Welcome to The Rapid Response Institute Cross Cultural Serious Game

This game is a training tool designed to increase cultural and diversity awareness in the work place environment. It is the result of over two decades of development and testing.

Interested players should contact us for further information.

International Negotiation

Cultural differences between different national cultures at the bargaining table.

Global Sales

Selling to organizations around the world requires an understanding of cultural differences.

Inter Departmental

Organizational entities usually have different cultures that must be addressed for success.

Process Stress Test

Organizations under stress exhibit base behaviors focus that must be understood.

Contractor Management

Addresses the differences between organizational cultures across the ecosystem.

Operational Excellence

The myriad of cultures in the organizational ecosystem must work as one.

Mergers & Acquisitions

Cultural differences must be understood and managed if mergers are to accretive.


Cultural differences must be incorporated into collaborative processes.


Multi Cultural Teams

Multi cultural teams develop their cultural dynamics which must be understood.


The discipline of selling products and solutions to other organizational cultures.

Safety Culture

Critical infrastructure sectors are challenged with transformation to a safety culture.

Emergency Response / Business Continuity

Cultural differences must be understood and addressed in times of crisis.

Cross Cultural Interactions

In 1996, Dr. Shemwell published his doctoral dissertation, Cross Cultural Negotiations between Japanese and American Businessmen: A Systems Analysis, (Exploratory Study).  This two-person game between Japanese and American business executive was conducted at the University of Houston’s Behavioral Science Lab.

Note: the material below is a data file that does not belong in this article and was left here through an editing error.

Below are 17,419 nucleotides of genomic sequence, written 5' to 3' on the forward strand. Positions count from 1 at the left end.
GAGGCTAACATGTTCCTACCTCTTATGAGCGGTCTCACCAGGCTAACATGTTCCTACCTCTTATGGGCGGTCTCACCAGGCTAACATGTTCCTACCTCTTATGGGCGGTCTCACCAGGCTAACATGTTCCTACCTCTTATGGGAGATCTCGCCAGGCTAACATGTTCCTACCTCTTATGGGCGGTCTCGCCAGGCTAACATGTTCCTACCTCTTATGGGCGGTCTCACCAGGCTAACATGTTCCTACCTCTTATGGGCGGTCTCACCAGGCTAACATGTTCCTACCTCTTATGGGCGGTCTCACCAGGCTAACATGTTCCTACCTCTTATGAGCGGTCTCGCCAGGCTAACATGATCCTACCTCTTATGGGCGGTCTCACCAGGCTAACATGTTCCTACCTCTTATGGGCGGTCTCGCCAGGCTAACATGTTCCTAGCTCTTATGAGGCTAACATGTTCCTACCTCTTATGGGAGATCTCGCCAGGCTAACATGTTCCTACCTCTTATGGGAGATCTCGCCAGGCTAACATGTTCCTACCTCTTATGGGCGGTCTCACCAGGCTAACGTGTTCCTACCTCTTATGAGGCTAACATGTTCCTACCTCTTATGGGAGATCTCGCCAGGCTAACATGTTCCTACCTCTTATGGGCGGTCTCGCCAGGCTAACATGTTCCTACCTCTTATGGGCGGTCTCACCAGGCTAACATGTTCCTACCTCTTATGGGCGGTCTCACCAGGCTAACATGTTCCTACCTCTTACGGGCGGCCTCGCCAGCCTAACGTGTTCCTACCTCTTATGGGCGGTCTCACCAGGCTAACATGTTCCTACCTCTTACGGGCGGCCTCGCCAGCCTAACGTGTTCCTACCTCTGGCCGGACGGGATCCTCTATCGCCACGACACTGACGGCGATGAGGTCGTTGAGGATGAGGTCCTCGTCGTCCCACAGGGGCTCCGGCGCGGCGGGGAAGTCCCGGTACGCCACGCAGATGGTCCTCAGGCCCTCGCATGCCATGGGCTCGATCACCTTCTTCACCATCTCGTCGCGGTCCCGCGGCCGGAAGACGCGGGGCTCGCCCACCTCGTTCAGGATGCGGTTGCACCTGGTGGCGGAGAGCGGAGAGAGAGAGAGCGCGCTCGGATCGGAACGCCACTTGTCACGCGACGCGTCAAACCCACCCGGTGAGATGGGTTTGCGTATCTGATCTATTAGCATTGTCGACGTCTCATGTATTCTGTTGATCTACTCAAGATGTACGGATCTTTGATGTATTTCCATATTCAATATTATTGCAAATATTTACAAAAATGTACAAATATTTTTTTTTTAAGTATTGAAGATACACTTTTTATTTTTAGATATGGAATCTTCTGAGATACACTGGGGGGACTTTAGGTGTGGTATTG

Since this cross-cultural interaction model was originally developed for geographic and ethnic cultural differences, it has been extended (qualitatively) to include the cultural differences that exist within an industry segment and even within organizational boundaries.  It is believed that the quantitative component of the model does not change regardless of the scenario.  This makes the game a very powerful learning tool.

It has been used as a cross culture training tool for over two decades.  Additional uses have been found the original game extended.

Group of business people congratulating their colleagues with striking grand deal

Safety Culture Transformation

Currently, the oil and gas industry is undergoing a “desired” transformation to a Culture of Safety as well as High Reliability Management.  This suggests that over 3,500 companies will need to transform their cultures.  This also suggests that the upstream sector will have 3,500 Cultures of Safety, not the singular that is often touted.

This version of the game was first envisioned after the Deepwater Horizon incident in 2010.  The first scenario addressed the issue of a Culture of Safety at sector is addressing.  For example, a major oil company has a difference culture than it major service/engineering companies.  Manufacturers have different cultures than professional service providers and so forth and so on.


Relationships, Behaviors, Conditions

The RELATIONSHIPS, BEHAVIORS, and CONDITIONS (RBC) model was originally developed to address issues around cross cultural (international) negotiation processes.   As shown in the figure, Relationships are the focal point of this perspective, reflecting commonality of interest, balance of power and trust as well as intensity of expressed conflict.

Behavior in this model is defined as a broad term including multi-dimensions and intentional as well as unintentional.  Finally, Conditions are defined as active and including circumstances, capabilities and skills of the parties, culture, and the environment.  Of course, time is a variable in this model as well.

One key feature of the R B C Framework is its emphasis on interactive relationships while providing an environment for multiple levels of behavioral analysis.   This makes it a useful tool to better understand the new regulatory processes currently unfolding.  As we will see later, the number of constituents now engaged belays the use of simplistic linear decision models.


Next Steps...

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